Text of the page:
It shouldn’t be surprising that just a few months after hearing that the Obama Administration might not be able to fulfill its hopes for a “civilian surge” in Afghanistan due to a lack of interested/experienced American personnel, we now hear of Drug Enforcement Agency pilots being coerced — some say forcibly and illegally — into the war zone there.
According to an excellent report by Marisa Taylor at McClatchy Newspapers over the weekend, several DEA special agent pilots have obtained lawyers and are publicly charging the agency with forcing them to serve in Afghanistan. Those who have resisted put their careers in jeopardy. They also allege that pilots have been sent to Afghanistan as “punishment” by superiors, and when they do get there, they are ill-equipped (much like U.S military personnel at the start of the wars in Afghanistan and Iraq).
This is disturbing on several levels. First, it’s becoming clear that Obama Administration has yet to get a handle on the endemic problems plaguing the DEA. Second, the administration seems intent on continuing this blind loyalty to the Drug War myth that has dumped millions of dollars and lives down a hole in Central and South America with ambiguous results (depending on your sources) at best, a swath of devastation across indigenous populations at the very worst. Third, there has been varying opinion on whether a U.S military-led drug eradication program within an (untested) counter-insurgency effort in Afghanistan will even work, or worse, will put the Afghan people more at risk and lead to declining security conditions for that already war-ravaged country.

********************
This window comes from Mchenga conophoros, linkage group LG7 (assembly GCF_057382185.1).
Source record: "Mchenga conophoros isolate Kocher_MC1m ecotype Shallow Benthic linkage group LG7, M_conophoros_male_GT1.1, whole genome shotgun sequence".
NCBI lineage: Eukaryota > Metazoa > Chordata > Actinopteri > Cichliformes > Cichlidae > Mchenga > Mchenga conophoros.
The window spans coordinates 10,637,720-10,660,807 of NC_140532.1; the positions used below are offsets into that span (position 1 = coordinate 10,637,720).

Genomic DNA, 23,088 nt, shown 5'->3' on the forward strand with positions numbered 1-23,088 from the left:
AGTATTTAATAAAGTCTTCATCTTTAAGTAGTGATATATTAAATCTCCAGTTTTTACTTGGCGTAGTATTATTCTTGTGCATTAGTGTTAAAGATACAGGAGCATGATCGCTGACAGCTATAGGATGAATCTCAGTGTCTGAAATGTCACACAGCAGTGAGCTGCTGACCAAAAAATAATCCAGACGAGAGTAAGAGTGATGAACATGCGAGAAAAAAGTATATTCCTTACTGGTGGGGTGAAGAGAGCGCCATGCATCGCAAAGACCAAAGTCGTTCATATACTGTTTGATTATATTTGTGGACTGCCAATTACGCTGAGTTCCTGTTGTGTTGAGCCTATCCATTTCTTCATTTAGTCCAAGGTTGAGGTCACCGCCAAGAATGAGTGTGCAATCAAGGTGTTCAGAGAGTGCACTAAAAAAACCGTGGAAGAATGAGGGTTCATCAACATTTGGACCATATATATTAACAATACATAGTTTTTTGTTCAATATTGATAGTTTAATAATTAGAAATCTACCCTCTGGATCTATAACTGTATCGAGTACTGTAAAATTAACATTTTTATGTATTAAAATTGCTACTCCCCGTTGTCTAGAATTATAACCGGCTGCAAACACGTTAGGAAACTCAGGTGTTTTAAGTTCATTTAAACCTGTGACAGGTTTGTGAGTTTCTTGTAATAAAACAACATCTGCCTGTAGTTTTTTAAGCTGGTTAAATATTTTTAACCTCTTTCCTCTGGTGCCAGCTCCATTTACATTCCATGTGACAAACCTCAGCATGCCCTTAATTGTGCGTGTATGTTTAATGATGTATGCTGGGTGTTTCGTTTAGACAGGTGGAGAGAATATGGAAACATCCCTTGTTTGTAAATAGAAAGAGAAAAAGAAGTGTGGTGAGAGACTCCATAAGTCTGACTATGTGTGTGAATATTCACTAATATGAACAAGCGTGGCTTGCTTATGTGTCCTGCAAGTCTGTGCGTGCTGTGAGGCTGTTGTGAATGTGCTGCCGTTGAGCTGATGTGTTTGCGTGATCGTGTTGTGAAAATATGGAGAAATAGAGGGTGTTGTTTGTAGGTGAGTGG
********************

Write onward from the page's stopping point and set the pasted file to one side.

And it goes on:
In addition, is it even legal to force non-military federal personnel into war zone assignments? As Taylor’s story points out, this isn’t the first time we’ve heard about compulsory service for non-military personnel overseas in regards to the Global War on Terror. Considering the lack of volunteers, I’m sure it won’t be the last.
Finally — seeing that Americans are now practically being Shanghaied to serve — isn’t time to have that serious debate over whether it is the U.S government’s role, much less the DEA’s responsibility, to be fighting drugs in other countries, in what a DEA spokeswoman called the agency’s “global mission?”
For sure, American demand fuels the drug trade in Afghanistan, but as we know, the Drug War here and abroad has been a bloody and expensive failure. Obama has acknowledged as much (sort of), but unfortunately, it’s clear now that he is resigned to reflexively pursue these policies overseas, plus, put American lives (involuntarily) in harm’s way to do it.